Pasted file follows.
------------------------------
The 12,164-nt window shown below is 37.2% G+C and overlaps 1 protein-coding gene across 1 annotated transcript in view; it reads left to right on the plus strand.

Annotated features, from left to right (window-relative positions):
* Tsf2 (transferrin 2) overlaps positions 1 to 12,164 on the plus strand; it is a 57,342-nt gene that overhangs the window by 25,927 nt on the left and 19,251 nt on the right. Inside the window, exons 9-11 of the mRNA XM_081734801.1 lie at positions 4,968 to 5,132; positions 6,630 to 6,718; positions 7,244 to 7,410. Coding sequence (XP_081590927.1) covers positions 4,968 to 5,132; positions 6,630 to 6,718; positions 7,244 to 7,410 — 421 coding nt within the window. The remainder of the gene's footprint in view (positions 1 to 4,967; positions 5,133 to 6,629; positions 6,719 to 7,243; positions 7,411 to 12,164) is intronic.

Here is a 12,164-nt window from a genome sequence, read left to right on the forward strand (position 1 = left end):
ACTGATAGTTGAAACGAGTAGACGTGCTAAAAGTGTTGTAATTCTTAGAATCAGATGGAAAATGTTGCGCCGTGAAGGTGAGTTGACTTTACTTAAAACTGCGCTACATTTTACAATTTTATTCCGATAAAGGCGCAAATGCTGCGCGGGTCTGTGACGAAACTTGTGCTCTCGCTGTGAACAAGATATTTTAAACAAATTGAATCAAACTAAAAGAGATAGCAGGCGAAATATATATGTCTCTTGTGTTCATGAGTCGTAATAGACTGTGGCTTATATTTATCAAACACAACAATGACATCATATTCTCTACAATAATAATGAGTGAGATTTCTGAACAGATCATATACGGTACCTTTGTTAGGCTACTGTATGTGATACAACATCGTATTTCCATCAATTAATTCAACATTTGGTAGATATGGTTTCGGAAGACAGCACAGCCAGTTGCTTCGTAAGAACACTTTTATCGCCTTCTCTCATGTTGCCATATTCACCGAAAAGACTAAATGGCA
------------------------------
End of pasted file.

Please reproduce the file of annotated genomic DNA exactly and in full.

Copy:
The 12,164-nt window shown below is 37.2% G+C and overlaps 1 protein-coding gene across 1 annotated transcript in view; it reads left to right on the plus strand.

Annotated features, from left to right (window-relative positions):
* Tsf2 (transferrin 2) overlaps positions 1 to 12,164 on the plus strand; it is a 57,342-nt gene that overhangs the window by 25,927 nt on the left and 19,251 nt on the right. Inside the window, exons 9-11 of the mRNA XM_081734801.1 lie at positions 4,968 to 5,132; positions 6,630 to 6,718; positions 7,244 to 7,410. Coding sequence (XP_081590927.1) covers positions 4,968 to 5,132; positions 6,630 to 6,718; positions 7,244 to 7,410 — 421 coding nt within the window. The remainder of the gene's footprint in view (positions 1 to 4,967; positions 5,133 to 6,629; positions 6,719 to 7,243; positions 7,411 to 12,164) is intronic.

Here is a 12,164-nt window from a genome sequence, read left to right on the forward strand (position 1 = left end):
ACTGATAGTTGAAACGAGTAGACGTGCTAAAAGTGTTGTAATTCTTAGAATCAGATGGAAAATGTTGCGCCGTGAAGGTGAGTTGACTTTACTTAAAACTGCGCTACATTTTACAATTTTATTCCGATAAAGGCGCAAATGCTGCGCGGGTCTGTGACGAAACTTGTGCTCTCGCTGTGAACAAGATATTTTAAACAAATTGAATCAAACTAAAAGAGATAGCAGGCGAAATATATATGTCTCTTGTGTTCATGAGTCGTAATAGACTGTGGCTTATATTTATCAAACACAACAATGACATCATATTCTCTACAATAATAATGAGTGAGATTTCTGAACAGATCATATACGGTACCTTTGTTAGGCTACTGTATGTGATACAACATCGTATTTCCATCAATTAATTCAACATTTGGTAGATATGGTTTCGGAAGACAGCACAGCCAGTTGCTTCGTAAGAACACTTTTATCGCCTTCTCTCATGTTGCCATATTCACCGAAAAGACTAAATGGCA